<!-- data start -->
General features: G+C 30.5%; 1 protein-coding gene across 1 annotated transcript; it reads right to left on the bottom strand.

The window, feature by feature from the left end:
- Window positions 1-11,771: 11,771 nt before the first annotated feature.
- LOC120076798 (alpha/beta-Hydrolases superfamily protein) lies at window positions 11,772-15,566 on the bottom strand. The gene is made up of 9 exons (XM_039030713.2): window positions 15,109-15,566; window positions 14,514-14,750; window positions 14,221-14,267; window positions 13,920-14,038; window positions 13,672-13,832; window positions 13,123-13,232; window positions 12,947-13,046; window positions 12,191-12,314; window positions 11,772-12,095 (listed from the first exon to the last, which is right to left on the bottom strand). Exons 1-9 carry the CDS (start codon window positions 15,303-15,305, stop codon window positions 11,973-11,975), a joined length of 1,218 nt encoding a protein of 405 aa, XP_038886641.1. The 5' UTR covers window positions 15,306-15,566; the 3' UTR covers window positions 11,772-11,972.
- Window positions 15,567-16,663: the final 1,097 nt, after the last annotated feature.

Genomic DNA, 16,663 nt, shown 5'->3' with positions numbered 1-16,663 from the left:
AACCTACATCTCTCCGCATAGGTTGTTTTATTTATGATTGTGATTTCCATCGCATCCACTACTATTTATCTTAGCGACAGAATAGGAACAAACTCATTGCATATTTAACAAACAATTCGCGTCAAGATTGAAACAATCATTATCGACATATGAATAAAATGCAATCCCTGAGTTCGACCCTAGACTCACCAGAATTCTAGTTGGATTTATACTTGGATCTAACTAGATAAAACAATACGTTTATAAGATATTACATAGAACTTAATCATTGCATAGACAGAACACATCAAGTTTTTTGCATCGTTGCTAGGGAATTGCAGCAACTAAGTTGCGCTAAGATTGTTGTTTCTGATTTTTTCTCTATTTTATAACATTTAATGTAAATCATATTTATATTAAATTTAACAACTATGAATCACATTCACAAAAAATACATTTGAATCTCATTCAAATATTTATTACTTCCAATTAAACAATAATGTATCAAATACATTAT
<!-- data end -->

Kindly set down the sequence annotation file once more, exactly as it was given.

General features: G+C 30.5%; 1 protein-coding gene across 1 annotated transcript; it reads right to left on the bottom strand.

The window, feature by feature from the left end:
- Window positions 1-11,771: 11,771 nt before the first annotated feature.
- LOC120076798 (alpha/beta-Hydrolases superfamily protein) lies at window positions 11,772-15,566 on the bottom strand. The gene is made up of 9 exons (XM_039030713.2): window positions 15,109-15,566; window positions 14,514-14,750; window positions 14,221-14,267; window positions 13,920-14,038; window positions 13,672-13,832; window positions 13,123-13,232; window positions 12,947-13,046; window positions 12,191-12,314; window positions 11,772-12,095 (listed from the first exon to the last, which is right to left on the bottom strand). Exons 1-9 carry the CDS (start codon window positions 15,303-15,305, stop codon window positions 11,973-11,975), a joined length of 1,218 nt encoding a protein of 405 aa, XP_038886641.1. The 5' UTR covers window positions 15,306-15,566; the 3' UTR covers window positions 11,772-11,972.
- Window positions 15,567-16,663: the final 1,097 nt, after the last annotated feature.

Genomic DNA, 16,663 nt, shown 5'->3' with positions numbered 1-16,663 from the left:
AACCTACATCTCTCCGCATAGGTTGTTTTATTTATGATTGTGATTTCCATCGCATCCACTACTATTTATCTTAGCGACAGAATAGGAACAAACTCATTGCATATTTAACAAACAATTCGCGTCAAGATTGAAACAATCATTATCGACATATGAATAAAATGCAATCCCTGAGTTCGACCCTAGACTCACCAGAATTCTAGTTGGATTTATACTTGGATCTAACTAGATAAAACAATACGTTTATAAGATATTACATAGAACTTAATCATTGCATAGACAGAACACATCAAGTTTTTTGCATCGTTGCTAGGGAATTGCAGCAACTAAGTTGCGCTAAGATTGTTGTTTCTGATTTTTTCTCTATTTTATAACATTTAATGTAAATCATATTTATATTAAATTTAACAACTATGAATCACATTCACAAAAAATACATTTGAATCTCATTCAAATATTTATTACTTCCAATTAAACAATAATGTATCAAATACATTAT